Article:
Week 2: Mi Cerro


I’ve started to think of my cerro, or hill, as home base. Recreo is a quaint residential neighborhood between the downtown centers of Viña del Mar and Valparaíso. Each weekday, I leave my house around 9:15am to meet my friends at the bottom of my cerro, at the Recreo metro stop. This metro stop just so happens to be on the coast of the Pacific Ocean and is conveniently two stops away from both downtown Viña and the university in Valpo. There is something soothing about my commute: as I walk down the same winding road, I have started to notice the numerous varieties of flowers local to the area. One house on my route has no one, but four golden retrievers whose barks I’ve come to expect as I turn the corner. While I wait for the metro with my friends, I can hear the crashing of waves, and if we are coming back at sunset, we go down the steps to the abandoned dock to watch the sky change color.

My block has the cutest panaderia, or corner bakery, which I’ve gotten in the habit of visiting on my way back from classes. I don’t know the names of many of the desserts, so I usually just ask the sweet old lady who works there to give me her favorite! Maybe if I try all of the desserts, I will learn the names…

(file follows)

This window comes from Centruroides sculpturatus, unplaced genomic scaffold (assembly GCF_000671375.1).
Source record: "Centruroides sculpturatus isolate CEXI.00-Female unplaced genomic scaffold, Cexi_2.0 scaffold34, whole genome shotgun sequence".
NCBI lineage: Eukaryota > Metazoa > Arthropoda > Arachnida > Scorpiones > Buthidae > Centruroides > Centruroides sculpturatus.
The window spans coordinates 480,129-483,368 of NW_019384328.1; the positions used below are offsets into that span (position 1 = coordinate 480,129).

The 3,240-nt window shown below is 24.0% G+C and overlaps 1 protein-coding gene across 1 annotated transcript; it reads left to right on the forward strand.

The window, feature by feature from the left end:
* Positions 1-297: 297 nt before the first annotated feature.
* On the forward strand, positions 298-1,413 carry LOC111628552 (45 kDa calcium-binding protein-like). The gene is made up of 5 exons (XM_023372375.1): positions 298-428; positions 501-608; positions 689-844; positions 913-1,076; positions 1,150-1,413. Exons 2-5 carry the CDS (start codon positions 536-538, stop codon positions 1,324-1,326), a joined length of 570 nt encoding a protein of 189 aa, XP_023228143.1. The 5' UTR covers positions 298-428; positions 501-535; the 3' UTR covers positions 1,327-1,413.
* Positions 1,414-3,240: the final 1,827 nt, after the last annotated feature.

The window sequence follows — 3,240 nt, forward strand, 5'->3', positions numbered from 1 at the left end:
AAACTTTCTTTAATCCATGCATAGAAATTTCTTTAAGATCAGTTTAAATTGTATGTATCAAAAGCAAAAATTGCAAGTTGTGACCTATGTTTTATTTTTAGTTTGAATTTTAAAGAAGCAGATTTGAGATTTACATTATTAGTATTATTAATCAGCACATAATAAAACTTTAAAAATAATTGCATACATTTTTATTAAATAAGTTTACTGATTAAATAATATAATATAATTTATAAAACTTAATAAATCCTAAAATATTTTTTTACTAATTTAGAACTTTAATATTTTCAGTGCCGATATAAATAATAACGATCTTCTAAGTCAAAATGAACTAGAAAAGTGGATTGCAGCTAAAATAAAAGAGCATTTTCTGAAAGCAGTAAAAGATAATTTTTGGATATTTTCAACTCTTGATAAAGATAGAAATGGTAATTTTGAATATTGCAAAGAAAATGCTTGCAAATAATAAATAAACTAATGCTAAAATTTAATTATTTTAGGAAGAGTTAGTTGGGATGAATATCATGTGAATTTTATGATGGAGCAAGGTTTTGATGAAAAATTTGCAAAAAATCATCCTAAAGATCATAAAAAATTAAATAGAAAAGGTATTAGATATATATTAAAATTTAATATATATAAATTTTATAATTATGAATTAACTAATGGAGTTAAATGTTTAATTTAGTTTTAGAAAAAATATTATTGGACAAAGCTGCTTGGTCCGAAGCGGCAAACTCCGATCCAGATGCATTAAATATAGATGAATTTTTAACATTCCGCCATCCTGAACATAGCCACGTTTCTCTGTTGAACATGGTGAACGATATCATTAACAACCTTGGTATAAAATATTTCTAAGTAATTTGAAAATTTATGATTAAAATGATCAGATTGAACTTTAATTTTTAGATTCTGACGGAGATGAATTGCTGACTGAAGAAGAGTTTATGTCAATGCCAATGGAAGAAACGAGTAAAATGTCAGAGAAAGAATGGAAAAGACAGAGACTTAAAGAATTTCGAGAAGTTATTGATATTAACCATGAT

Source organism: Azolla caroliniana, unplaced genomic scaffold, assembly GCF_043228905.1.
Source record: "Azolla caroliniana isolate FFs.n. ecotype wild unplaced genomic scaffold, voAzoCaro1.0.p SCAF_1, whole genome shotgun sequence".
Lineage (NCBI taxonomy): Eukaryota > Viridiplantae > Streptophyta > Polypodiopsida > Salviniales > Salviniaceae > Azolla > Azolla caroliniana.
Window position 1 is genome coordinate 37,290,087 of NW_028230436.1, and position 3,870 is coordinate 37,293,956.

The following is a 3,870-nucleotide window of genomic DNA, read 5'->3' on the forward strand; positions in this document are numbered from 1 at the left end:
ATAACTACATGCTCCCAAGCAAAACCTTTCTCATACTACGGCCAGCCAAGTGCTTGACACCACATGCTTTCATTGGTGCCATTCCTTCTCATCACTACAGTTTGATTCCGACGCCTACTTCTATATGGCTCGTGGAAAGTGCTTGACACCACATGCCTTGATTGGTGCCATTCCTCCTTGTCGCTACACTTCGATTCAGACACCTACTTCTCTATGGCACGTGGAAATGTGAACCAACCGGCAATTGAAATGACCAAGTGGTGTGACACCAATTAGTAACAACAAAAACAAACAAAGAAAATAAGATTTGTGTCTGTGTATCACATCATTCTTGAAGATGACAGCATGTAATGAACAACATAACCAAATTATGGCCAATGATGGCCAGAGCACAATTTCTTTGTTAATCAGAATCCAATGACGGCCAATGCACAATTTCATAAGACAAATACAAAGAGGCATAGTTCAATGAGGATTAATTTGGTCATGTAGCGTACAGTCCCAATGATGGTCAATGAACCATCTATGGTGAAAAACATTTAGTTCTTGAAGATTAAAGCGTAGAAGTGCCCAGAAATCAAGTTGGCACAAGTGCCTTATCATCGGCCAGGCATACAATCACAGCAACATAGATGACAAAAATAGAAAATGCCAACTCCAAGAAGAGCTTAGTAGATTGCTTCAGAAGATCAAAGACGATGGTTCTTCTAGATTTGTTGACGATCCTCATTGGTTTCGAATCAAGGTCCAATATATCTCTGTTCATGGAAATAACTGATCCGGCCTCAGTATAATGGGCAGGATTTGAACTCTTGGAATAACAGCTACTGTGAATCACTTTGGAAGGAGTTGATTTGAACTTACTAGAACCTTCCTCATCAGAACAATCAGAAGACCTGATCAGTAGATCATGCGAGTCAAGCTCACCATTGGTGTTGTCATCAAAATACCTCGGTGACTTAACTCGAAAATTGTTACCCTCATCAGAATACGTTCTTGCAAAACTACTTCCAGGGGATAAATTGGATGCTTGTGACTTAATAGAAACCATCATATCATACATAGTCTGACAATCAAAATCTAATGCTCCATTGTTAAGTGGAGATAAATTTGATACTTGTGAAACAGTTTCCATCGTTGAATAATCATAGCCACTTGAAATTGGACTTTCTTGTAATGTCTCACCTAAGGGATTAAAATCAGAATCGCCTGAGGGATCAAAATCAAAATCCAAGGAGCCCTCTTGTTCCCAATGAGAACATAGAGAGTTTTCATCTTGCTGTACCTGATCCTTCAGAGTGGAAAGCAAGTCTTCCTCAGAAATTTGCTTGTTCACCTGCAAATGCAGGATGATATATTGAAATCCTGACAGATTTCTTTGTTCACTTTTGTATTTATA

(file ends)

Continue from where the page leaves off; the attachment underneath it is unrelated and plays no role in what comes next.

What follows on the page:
Aside from the neighborhood, so much of what has made Recreo feel like home has been my host family’s warm welcome. They have done everything to make me feel like part of the family: my host mom’s almuerzos are always such delicious, homemade meals, and my host family threw me a surprise party for my birthday, despite only having known me for a couple weeks! I wasn’t really expecting to do anything to celebrate, and right as I was starting to get bummed out about it, my host mom called me downstairs. We had completos (left), and a guarana-flavored cake. Completos are the Chilean version of hot dogs, topped with avocado, salsa, and lots and lots of mayonnaise. Though I enjoyed my completo, I don’t know how often I will be having them—I’m not a huge mayonesa person. It was such a sweet gesture from my host parents, and I really am starting to feel comfortable in my Chilean home.

Furthermore, my host sister, Antonia, is the cutest three-and-a-half-year-old I have ever met. I practice using new verb tenses on her: if I get a confused look, I know that what I’ve said doesn’t make sense. She’s the only person in my family that I am sure will let me know if I say something incorrectly! Antonia has also, unknowingly, taught me many command verbs. When she wants to play with Snapchat filters on my phone, I hear “¡Dámelo! ¡Dámelo!”. When she wants more attention, it’s “¡mírame! ¡mírame!”. When my host father tries to serve her vegetables, he receives an emphatic “¡vete!”. When I go downstairs each morning, she is already speaking what seems like rapid-fire Spanish to my tired ears, reminding me that the idea of full immersion is not to be taken lightly.